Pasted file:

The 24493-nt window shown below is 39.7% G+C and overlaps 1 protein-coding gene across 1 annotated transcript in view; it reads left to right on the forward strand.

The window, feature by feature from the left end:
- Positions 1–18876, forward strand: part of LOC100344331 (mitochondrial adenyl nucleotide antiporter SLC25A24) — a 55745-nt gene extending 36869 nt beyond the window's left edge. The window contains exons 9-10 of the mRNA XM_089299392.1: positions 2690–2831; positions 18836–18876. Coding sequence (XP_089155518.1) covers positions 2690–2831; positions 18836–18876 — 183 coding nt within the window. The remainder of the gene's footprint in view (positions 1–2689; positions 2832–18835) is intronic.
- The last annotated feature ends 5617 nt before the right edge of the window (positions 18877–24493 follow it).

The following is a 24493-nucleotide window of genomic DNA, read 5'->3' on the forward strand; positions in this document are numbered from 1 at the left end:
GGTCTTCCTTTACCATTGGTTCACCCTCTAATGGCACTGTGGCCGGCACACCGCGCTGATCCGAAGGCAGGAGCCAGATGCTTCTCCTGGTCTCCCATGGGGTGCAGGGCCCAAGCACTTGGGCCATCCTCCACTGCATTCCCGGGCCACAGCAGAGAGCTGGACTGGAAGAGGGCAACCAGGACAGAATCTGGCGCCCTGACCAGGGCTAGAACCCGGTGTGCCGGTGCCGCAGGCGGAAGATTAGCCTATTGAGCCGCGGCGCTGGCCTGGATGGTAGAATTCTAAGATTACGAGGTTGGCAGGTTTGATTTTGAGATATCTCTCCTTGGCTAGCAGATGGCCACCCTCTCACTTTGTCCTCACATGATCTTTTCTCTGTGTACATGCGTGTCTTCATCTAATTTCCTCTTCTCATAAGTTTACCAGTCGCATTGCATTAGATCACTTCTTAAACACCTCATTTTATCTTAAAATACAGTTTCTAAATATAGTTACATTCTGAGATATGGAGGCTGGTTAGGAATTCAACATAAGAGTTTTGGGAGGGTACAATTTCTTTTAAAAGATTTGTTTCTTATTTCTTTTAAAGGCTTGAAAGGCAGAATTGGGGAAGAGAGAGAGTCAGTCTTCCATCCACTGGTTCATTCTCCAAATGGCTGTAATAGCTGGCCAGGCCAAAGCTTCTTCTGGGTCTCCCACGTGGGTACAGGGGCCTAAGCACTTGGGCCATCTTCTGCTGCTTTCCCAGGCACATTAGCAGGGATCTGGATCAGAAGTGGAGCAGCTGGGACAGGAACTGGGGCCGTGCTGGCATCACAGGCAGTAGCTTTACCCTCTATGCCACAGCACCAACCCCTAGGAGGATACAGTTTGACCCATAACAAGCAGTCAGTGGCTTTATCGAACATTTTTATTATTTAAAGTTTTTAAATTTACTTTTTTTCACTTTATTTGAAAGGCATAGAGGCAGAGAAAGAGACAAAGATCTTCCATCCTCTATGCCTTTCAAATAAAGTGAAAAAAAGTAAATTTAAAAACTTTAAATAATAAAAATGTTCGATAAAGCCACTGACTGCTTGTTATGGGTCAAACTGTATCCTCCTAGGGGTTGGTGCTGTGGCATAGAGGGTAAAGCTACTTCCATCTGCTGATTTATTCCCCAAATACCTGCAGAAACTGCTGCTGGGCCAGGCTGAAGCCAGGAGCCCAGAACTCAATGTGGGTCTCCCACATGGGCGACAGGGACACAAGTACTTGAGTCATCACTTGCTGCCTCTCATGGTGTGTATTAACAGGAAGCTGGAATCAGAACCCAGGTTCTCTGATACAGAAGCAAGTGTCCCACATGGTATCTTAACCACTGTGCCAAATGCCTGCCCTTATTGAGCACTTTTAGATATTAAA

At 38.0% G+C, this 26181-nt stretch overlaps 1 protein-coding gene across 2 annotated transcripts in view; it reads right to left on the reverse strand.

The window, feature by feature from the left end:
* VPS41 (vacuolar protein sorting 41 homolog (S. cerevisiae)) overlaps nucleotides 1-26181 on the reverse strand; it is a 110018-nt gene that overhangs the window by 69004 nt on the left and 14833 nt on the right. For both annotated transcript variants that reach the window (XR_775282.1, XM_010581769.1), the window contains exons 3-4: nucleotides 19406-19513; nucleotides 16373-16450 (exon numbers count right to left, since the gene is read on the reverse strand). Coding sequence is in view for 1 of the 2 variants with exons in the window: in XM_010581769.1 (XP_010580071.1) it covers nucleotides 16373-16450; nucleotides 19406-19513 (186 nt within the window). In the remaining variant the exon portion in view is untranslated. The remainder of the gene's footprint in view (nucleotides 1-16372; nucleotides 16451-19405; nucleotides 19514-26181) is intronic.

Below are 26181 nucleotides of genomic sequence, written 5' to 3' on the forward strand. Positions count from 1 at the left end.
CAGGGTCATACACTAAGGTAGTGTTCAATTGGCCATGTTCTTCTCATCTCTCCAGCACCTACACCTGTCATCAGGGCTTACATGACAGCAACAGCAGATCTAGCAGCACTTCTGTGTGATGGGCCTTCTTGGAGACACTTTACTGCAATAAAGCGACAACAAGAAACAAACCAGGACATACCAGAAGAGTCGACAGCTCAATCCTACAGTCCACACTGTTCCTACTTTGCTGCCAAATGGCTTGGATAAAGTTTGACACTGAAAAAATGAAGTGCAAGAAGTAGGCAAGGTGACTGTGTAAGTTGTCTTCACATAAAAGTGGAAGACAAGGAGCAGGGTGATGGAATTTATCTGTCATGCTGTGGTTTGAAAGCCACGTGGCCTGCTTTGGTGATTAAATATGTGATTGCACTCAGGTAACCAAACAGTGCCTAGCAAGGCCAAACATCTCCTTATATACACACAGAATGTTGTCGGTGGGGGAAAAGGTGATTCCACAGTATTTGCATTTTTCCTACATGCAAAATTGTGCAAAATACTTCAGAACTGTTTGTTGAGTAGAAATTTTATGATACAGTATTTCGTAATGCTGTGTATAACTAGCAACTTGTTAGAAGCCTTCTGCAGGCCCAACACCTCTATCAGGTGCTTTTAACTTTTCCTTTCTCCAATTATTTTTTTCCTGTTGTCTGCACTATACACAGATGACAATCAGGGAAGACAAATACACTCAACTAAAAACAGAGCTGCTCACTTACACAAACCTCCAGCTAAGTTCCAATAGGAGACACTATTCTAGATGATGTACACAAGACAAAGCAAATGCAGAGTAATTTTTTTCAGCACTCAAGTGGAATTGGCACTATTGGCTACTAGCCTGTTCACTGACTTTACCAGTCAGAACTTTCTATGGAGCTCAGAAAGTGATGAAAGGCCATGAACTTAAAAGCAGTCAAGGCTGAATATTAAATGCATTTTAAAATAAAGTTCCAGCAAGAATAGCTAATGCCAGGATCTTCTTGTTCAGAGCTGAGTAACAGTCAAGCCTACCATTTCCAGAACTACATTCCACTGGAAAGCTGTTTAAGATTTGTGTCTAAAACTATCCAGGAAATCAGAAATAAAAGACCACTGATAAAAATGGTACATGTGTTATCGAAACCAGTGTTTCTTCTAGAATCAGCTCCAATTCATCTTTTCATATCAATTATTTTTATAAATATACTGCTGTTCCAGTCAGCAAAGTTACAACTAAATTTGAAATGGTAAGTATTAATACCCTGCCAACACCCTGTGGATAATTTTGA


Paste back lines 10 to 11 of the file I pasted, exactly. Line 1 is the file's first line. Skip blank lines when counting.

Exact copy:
Below are 26181 nucleotides of genomic sequence, written 5' to 3' on the forward strand. Positions count from 1 at the left end.
CAGGGTCATACACTAAGGTAGTGTTCAATTGGCCATGTTCTTCTCATCTCTCCAGCACCTACACCTGTCATCAGGGCTTACATGACAGCAACAGCAGATCTAGCAGCACTTCTGTGTGATGGGCCTTCTTGGAGACACTTTACTGCAATAAAGCGACAACAAGAAACAAACCAGGACATACCAGAAGAGTCGACAGCTCAATCCTACAGTCCACACTGTTCCTACTTTGCTGCCAAATGGCTTGGATAAAGTTTGACACTGAAAAAATGAAGTGCAAGAAGTAGGCAAGGTGACTGTGTAAGTTGTCTTCACATAAAAGTGGAAGACAAGGAGCAGGGTGATGGAATTTATCTGTCATGCTGTGGTTTGAAAGCCACGTGGCCTGCTTTGGTGATTAAATATGTGATTGCACTCAGGTAACCAAACAGTGCCTAGCAAGGCCAAACATCTCCTTATATACACACAGAATGTTGTCGGTGGGGGAAAAGGTGATTCCACAGTATTTGCATTTTTCCTACATGCAAAATTGTGCAAAATACTTCAGAACTGTTTGTTGAGTAGAAATTTTATGATACAGTATTTCGTAATGCTGTGTATAACTAGCAACTTGTTAGAAGCCTTCTGCAGGCCCAACACCTCTATCAGGTGCTTTTAACTTTTCCTTTCTCCAATTATTTTTTTCCTGTTGTCTGCACTATACACAGATGACAATCAGGGAAGACAAATACACTCAACTAAAAACAGAGCTGCTCACTTACACAAACCTCCAGCTAAGTTCCAATAGGAGACACTATTCTAGATGATGTACACAAGACAAAGCAAATGCAGAGTAATTTTTTTCAGCACTCAAGTGGAATTGGCACTATTGGCTACTAGCCTGTTCACTGACTTTACCAGTCAGAACTTTCTATGGAGCTCAGAAAGTGATGAAAGGCCATGAACTTAAAAGCAGTCAAGGCTGAATATTAAATGCATTTTAAAATAAAGTTCCAGCAAGAATAGCTAATGCCAGGATCTTCTTGTTCAGAGCTGAGTAACAGTCAAGCCTACCATTTCCAGAACTACATTCCACTGGAAAGCTGTTTAAGATTTGTGTCTAAAACTATCCAGGAAATCAGAAATAAAAGACCACTGATAAAAATGGTACATGTGTTATCGAAACCAGTGTTTCTTCTAGAATCAGCTCCAATTCATCTTTTCATATCAATTATTTTTATAAATATACTGCTGTTCCAGTCAGCAAAGTTACAACTAAATTTGAAATGGTAAGTATTAATACCCTGCCAACACCCTGTGGATAATTTTGA